The most important aspect of making this data mobile is getting people out under the trees looking up, rather than staring down at the data on their screens.
What are a few of the primary strengths of the design?:
NOTE: see the app description area for a better formatted version.
* Browsing Trees on Location. Putting the information in a handheld devices makes it a mobile navigation guide during walks, bike trips and visits to our area. Tree fans can see where they are in relation to nearby trees in real-time.
* Simple and uncluttered design.
I've already been through several design iterations, trying to remove as many distractions as possible, and keep the focus on the two primary goals.
* Take photos within the app.
While viewing details about a tree, the user can tap the camera icon to take or select a new photo, and the app transparently attaches it to that particular tree. (If no internet connection is available, the image is added to a draft email, which will be sent when connected again.)
* Designed for speed.
By storing most of the base information on the phone, searching for trees in an area happens quickly, rather than stalling out because of an unreliable cellular connection. The photos and captions will be changing over time, so those are loaded over the cell network, but they are requested in the background, in advance of their display, when possible.
* Photo gathering makes the app participatory. It's one kind of experience to stand and observe a tree. I wanted a way to get people involved and excited about the project, and to be able to contribute.
* Bringing Wikipedia to the Tree.
The link to Wikipedia means more info about each species is accessible within the app. (In the future, I'd like to replace this with more authoritative, locally-produced and locally-relevant information, such as the excellent material in "Trees of Greater Portland" by Phyllis C. Reynolds and Elizabeth F. Dimon.)
* Offline mode. Since all the tree data is stored on the phone, you can still search for trees and view the basic information about them, even if you don't have an internet connection. This makes the app work on iPod Touch devices, even without a Wi-Fi connection. (A few catches: there is no access to photos or Wikipedia pages while offline, and you need to visit the region first with a network connection to get the underlying map imagery.)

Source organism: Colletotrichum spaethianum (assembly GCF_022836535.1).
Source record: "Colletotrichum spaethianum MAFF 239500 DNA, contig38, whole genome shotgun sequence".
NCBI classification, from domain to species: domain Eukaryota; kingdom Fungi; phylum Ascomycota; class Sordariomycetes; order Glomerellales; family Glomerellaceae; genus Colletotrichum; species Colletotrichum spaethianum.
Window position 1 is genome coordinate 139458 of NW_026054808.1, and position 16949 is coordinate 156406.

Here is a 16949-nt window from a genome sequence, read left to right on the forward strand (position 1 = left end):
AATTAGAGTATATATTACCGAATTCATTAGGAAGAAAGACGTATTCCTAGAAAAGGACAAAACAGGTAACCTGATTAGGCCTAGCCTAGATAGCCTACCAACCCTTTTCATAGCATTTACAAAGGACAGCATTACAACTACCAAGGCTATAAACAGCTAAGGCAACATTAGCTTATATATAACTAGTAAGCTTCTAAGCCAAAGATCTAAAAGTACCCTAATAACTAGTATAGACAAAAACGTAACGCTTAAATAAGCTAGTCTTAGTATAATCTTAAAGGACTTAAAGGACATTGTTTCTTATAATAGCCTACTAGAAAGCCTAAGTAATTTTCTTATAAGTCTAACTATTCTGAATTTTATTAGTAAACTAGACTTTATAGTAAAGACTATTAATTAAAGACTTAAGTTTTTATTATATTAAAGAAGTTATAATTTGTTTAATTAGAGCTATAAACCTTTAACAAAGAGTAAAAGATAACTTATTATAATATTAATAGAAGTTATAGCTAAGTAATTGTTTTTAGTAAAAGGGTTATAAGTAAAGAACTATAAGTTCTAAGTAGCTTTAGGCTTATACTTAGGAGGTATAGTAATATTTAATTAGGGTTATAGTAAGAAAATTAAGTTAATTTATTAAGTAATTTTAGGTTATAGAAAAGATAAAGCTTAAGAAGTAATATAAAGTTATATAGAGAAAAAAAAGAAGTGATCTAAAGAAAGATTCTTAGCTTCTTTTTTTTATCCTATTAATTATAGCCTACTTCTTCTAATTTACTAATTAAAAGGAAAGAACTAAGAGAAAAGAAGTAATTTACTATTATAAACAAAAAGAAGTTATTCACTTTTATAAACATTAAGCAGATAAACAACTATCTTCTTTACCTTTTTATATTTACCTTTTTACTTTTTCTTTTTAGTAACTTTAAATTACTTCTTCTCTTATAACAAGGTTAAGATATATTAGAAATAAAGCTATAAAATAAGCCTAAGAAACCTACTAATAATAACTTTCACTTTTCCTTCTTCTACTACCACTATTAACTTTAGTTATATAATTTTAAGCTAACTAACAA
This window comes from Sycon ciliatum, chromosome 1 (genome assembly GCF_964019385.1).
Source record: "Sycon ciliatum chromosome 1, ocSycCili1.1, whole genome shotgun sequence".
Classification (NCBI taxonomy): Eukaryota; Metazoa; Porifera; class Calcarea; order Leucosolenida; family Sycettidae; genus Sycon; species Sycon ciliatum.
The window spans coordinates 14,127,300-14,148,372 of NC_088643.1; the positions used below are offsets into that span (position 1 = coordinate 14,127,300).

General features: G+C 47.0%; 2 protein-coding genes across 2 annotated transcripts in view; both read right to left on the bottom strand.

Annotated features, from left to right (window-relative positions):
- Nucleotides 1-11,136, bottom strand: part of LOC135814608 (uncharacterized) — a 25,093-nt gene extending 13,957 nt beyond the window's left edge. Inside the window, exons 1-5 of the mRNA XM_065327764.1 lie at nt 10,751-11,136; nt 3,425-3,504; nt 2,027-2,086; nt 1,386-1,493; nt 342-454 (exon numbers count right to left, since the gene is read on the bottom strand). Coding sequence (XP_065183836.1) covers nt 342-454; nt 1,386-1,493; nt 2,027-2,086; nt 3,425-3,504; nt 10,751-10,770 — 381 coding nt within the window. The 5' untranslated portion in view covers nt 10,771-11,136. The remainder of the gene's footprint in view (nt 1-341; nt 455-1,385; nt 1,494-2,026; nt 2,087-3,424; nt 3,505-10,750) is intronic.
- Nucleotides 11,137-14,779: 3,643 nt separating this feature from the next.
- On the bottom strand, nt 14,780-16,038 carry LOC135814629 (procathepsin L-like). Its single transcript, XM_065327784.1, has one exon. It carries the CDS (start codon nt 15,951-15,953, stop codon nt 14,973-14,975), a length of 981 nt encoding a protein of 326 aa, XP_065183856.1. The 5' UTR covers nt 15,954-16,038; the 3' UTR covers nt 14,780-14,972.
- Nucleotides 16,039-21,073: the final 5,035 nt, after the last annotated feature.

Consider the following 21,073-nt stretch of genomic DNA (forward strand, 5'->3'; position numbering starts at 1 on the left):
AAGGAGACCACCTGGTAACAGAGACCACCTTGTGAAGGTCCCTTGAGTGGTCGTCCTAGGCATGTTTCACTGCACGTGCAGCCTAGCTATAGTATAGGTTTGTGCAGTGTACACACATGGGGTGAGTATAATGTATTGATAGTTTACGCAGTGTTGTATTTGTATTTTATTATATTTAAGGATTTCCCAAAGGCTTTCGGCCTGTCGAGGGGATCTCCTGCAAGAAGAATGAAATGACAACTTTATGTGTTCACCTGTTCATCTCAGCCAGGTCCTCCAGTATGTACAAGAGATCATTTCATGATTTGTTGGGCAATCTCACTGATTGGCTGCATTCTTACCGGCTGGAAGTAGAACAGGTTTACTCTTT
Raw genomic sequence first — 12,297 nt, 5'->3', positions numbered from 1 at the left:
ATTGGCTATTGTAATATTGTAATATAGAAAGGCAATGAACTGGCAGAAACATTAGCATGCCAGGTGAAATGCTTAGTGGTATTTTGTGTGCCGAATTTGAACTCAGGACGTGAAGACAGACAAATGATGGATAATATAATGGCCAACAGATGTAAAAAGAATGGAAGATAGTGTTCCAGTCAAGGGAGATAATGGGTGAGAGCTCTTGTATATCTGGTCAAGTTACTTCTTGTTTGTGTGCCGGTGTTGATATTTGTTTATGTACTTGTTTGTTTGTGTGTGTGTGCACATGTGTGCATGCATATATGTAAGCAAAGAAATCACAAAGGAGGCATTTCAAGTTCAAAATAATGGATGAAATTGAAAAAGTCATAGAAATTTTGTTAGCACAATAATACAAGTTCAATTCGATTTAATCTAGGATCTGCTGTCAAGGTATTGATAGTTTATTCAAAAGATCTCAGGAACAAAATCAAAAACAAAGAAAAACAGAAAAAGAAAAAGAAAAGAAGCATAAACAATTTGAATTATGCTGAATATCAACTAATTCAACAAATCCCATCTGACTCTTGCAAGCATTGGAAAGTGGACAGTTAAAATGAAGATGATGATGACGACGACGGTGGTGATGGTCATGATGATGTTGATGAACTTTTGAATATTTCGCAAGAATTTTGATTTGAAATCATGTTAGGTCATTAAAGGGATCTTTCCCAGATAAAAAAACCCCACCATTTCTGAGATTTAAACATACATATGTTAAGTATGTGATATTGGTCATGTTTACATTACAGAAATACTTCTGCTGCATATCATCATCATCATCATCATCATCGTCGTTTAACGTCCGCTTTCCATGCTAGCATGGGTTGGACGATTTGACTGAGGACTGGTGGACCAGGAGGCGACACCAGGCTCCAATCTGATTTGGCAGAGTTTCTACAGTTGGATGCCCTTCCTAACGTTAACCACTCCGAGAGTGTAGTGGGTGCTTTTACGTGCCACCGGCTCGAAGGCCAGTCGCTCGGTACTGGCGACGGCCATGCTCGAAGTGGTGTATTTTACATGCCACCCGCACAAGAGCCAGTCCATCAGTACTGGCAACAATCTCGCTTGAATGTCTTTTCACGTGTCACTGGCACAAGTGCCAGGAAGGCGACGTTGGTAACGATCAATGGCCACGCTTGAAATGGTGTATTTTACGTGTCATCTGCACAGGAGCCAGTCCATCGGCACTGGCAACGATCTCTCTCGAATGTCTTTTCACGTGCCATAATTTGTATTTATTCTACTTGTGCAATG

* RESTful API. Images are submitted, shared and flagged through an API that makes the data re-usable among and between sites and client apps. For example, the Heritage Tree Quest app that Simon Walter-Hansen created during the October 3 OpenGov hackathon could request images for a particular tree from my PDX Trees API and present them in the context of his project. He could also accept photos from users of his site and submit them through the API so that users of the iPhone App (and eventually the website and other platforms) could see them. (All submitted images are licensed under the Creative Commons Attribution-Share-Alike license, to make broad re-use possible.)
* Planning-your-visit mode. If the app can not determine the current location of the phone, or it discovers that the device is outside of Portland, the location button automatically returns users to a view of downtown Portland. This facilitates browsing for tourists and those planning to visit Portland, and makes sure that there are always trees when someone opens the app. Once they arrive in Portland, they'll be able to see exactly where they are in relation to the trees around them.